Campylobacter and Salmonella incidence and trends

Between 1998 and 2008, there were 26 281 episodes of Campylobacter infection, a mean annual rate of 103/100 000 population (95% CI 95–111) and 5767 episodes of Salmonella infection, a mean annual rate of 23/100 000 population (95% CI 18–27) (Table 1). For Campylobacter, there was a slight excess in the number of episodes in males (53% males, 47% females) and a higher incidence (males 88/100 000, females 74/100 000, RR 1·19, 95% CI 1·16–1·22, P<0·001). For Salmonella there was a slight excess in the number of episodes in males (51% male, 49% female) but a similar incidence (males 17·9/100 000, females 17·4/100 000, RR 1·03, 95% CI 0·98–1·09, P=0·3). Both Campylobacter (120/100 000) and Salmonella (40/100 000) incidence was highest in the 0–4 years age group. Salmonella incidence declined from 43/100 000 to 19/100 000 population between 1998 and 2008 but Campylobacter incidence, after declining from 111/100 000 in 1998 to 84/100 000 in 2003, rose to 119/100 000 in 2008. Salmonella incidence declined in all age groups over the study period. However, Campylobacter incidence, after an initial decline, increased steadily between 2003 and 2008, especially in the 45–64 years (81–122/100 000) and ⩾65 years (55–96/100 000) age groups.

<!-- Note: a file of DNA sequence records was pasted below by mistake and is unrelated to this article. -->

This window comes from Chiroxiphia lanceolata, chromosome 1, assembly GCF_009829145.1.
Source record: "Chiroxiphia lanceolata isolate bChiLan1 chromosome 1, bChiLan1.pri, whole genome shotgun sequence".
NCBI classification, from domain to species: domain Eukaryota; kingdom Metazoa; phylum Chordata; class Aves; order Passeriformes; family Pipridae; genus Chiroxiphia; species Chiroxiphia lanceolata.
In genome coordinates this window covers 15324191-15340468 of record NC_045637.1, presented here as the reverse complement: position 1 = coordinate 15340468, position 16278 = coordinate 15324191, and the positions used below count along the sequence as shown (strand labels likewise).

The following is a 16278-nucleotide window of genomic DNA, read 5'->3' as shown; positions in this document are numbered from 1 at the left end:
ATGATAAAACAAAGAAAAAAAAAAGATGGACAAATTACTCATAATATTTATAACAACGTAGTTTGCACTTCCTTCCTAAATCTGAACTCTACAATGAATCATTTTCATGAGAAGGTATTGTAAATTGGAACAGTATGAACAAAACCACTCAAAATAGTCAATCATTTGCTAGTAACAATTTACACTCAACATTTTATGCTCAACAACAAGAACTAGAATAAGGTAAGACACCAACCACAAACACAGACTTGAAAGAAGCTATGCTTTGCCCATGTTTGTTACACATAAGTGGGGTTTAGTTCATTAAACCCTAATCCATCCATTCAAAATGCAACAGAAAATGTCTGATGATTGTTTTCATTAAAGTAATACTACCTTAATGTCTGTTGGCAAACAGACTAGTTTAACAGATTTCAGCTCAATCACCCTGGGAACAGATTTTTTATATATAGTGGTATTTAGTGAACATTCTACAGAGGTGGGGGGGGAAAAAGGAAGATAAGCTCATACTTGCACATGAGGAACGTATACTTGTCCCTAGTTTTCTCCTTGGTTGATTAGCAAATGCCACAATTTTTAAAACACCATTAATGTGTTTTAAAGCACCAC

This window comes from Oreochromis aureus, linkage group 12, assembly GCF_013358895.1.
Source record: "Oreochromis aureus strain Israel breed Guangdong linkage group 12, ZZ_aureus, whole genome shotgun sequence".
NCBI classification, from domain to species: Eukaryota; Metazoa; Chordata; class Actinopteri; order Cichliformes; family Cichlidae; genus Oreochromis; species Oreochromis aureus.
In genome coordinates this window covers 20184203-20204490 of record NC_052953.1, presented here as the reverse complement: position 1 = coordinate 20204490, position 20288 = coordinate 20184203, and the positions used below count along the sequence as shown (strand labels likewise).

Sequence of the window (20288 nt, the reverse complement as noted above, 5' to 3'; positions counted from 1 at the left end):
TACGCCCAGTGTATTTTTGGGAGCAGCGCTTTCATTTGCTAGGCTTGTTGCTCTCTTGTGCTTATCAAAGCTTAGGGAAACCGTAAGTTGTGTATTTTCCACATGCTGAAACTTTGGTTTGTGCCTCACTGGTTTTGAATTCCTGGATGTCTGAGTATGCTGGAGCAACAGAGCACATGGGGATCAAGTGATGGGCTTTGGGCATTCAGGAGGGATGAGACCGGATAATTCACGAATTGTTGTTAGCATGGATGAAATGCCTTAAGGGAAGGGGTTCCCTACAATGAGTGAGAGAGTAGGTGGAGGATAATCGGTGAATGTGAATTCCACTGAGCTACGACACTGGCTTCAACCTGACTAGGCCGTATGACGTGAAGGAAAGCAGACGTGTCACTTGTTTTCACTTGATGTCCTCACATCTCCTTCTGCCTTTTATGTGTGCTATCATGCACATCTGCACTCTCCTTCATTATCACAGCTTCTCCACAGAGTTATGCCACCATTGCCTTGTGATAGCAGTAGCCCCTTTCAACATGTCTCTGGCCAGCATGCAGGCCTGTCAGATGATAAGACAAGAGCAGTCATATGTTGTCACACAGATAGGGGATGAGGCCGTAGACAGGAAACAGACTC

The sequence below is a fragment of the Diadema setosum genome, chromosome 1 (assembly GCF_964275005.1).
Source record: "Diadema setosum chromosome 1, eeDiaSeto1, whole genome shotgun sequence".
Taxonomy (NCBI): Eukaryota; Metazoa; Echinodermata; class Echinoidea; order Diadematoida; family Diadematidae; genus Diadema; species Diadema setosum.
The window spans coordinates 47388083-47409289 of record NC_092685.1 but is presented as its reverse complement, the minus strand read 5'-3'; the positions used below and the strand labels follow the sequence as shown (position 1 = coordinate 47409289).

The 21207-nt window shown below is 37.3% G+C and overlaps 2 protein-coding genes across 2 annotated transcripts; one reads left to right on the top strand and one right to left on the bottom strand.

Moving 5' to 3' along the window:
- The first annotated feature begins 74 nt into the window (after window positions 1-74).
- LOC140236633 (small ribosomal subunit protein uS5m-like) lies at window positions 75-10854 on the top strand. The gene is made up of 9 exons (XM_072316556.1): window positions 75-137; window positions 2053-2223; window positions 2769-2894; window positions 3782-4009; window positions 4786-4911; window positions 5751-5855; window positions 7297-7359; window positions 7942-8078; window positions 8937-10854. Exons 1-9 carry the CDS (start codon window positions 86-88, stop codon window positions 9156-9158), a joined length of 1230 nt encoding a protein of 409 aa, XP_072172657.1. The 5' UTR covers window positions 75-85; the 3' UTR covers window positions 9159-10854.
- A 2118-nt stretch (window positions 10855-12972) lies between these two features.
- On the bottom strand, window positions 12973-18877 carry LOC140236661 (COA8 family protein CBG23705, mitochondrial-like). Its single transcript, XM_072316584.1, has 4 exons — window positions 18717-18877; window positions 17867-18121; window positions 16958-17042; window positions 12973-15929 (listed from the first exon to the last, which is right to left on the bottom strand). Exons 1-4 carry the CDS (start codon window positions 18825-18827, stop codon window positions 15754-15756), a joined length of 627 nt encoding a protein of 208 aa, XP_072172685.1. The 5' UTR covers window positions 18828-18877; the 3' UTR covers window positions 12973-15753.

Table 1. Stool sample rates and Campylobacter and Salmonella incidence by age group and by year, Wales, 1998–2008

* Number/100 0000 population.

Mean annual rate/100 000 population.

Stool sampling trends

Around 1 in 44 of the population submitted a stool sample each year, a mean annual stool sampling rate of 2256/100 000 (95% CI 2068–2445). The proportion of the population submitting a stool sample increased by 40% from 2·0% in 1998 (47 144 samples, 2027/100 000 population) to 2·8% in 2008 (66 140 samples, 2843/100 000 population) (Table 1). Most samples were submitted by general practices (48%) compared to 44% from hospitals and 8% from other sources. However, the proportion of samples from hospital patients increased from 41% to 45% over the study period (Fig. 1). Sampling rates were higher for females (males 43%, females 57%) and varied considerably by age group, with highest mean annual sampling rates in the 0–4 years (6654/100 000) and ⩾65 years (5145/100 000) age groups, Over the study period, the male:female sampling ratio (1:1·2) remained the same as did sampling rates in children and young adults. However, sampling rates rose in older adults (⩾65 years) from 3592 to 7203/100 000, particularly from 2004 onwards (Fig. 2). This rise was seen in samples originating from both general practice and hospital sources.